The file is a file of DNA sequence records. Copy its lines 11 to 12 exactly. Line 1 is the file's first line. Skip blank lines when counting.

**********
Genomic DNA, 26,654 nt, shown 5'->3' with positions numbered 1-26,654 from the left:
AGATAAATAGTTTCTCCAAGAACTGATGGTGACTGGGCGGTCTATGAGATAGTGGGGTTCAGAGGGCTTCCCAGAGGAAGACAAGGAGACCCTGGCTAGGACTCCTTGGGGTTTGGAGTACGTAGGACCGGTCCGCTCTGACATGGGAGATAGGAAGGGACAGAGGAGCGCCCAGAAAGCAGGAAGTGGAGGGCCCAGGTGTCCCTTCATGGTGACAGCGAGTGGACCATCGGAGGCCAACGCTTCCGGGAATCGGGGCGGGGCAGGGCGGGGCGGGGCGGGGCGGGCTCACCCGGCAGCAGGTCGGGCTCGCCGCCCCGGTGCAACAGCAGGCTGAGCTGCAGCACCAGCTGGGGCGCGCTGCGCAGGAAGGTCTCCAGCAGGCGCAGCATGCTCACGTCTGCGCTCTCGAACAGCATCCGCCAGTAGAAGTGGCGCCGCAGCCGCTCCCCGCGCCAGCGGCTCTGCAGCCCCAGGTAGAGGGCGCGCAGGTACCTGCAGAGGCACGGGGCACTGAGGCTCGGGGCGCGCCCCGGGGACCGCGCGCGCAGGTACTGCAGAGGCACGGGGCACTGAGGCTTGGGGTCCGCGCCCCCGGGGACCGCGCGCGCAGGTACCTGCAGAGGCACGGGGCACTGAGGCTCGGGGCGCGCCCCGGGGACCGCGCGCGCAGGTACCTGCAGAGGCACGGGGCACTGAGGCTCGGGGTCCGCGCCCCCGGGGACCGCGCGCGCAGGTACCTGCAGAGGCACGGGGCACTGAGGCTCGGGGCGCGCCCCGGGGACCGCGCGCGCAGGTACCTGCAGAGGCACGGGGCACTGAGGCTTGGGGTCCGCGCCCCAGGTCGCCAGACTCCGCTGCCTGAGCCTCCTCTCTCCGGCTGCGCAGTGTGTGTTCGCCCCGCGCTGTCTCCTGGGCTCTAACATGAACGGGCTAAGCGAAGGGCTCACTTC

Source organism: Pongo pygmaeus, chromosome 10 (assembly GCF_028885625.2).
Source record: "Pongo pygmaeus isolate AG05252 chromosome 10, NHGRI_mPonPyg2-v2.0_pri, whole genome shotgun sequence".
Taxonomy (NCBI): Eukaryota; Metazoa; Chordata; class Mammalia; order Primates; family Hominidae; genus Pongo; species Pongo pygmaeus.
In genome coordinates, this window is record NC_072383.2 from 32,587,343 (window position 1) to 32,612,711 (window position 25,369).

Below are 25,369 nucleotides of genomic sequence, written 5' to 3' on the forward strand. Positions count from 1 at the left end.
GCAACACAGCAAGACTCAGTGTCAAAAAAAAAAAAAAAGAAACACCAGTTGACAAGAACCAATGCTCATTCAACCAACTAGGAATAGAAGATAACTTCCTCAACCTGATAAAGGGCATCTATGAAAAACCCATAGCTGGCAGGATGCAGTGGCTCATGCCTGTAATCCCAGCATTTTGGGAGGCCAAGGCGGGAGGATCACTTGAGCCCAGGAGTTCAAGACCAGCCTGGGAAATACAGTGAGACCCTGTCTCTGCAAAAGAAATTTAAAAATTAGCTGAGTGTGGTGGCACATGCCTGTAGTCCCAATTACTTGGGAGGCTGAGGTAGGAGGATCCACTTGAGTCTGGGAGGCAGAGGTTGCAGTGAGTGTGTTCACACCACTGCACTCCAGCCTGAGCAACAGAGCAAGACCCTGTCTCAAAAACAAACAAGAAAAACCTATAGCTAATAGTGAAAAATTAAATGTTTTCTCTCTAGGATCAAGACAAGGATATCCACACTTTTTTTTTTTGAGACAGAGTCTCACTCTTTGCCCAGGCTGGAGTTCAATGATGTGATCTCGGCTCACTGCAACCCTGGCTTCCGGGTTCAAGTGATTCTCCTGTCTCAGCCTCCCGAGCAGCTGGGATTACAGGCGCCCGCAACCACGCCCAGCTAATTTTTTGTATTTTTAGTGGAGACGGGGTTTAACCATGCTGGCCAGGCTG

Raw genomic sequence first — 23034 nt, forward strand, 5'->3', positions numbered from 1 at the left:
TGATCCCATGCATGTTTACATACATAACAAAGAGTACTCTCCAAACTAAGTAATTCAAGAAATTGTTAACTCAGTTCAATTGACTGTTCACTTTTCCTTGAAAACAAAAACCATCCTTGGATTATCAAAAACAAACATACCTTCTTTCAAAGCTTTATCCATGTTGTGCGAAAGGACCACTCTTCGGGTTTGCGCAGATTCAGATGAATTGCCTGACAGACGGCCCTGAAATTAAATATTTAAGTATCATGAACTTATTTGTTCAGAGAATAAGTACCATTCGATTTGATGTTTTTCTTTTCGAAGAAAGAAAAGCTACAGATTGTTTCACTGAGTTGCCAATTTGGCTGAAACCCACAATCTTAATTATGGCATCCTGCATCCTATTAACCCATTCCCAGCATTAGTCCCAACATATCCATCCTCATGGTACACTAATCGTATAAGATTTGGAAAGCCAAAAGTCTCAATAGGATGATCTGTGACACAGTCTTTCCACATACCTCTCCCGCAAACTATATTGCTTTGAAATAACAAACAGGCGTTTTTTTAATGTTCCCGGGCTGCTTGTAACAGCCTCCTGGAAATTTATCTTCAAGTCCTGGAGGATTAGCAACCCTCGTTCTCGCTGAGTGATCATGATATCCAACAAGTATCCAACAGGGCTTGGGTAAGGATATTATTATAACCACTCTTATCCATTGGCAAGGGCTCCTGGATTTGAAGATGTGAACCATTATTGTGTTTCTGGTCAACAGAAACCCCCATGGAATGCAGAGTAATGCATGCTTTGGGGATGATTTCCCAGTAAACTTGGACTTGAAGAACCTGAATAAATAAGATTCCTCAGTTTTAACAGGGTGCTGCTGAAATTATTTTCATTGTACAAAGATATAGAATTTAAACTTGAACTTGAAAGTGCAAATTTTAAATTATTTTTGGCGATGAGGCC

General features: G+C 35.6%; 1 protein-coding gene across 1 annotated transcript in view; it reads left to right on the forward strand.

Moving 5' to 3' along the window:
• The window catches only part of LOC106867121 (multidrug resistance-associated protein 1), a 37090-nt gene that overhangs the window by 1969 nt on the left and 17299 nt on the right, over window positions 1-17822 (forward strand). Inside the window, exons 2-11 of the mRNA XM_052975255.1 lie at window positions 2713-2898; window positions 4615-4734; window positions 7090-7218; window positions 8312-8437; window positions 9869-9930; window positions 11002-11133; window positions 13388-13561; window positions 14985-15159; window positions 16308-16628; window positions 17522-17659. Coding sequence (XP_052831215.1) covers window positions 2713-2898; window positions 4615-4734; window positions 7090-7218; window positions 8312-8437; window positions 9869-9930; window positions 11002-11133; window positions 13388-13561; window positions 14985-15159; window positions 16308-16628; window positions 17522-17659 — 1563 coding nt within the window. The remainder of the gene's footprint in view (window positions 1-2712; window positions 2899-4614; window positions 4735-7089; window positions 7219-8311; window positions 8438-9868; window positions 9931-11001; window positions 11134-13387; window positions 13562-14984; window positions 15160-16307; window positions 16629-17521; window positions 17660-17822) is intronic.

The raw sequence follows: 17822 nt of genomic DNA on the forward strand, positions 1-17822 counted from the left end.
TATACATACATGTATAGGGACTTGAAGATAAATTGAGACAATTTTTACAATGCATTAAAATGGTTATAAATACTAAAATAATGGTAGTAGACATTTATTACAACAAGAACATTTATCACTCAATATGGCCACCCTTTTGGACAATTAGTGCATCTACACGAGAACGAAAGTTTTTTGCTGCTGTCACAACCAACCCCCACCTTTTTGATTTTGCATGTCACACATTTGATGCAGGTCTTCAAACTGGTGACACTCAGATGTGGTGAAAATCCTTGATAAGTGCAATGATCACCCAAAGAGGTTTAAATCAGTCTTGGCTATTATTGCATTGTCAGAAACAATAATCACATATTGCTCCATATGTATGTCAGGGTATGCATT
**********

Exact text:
General features: G+C 35.6%; 1 protein-coding gene across 1 annotated transcript in view; it reads left to right on the forward strand.

Moving 5' to 3' along the window: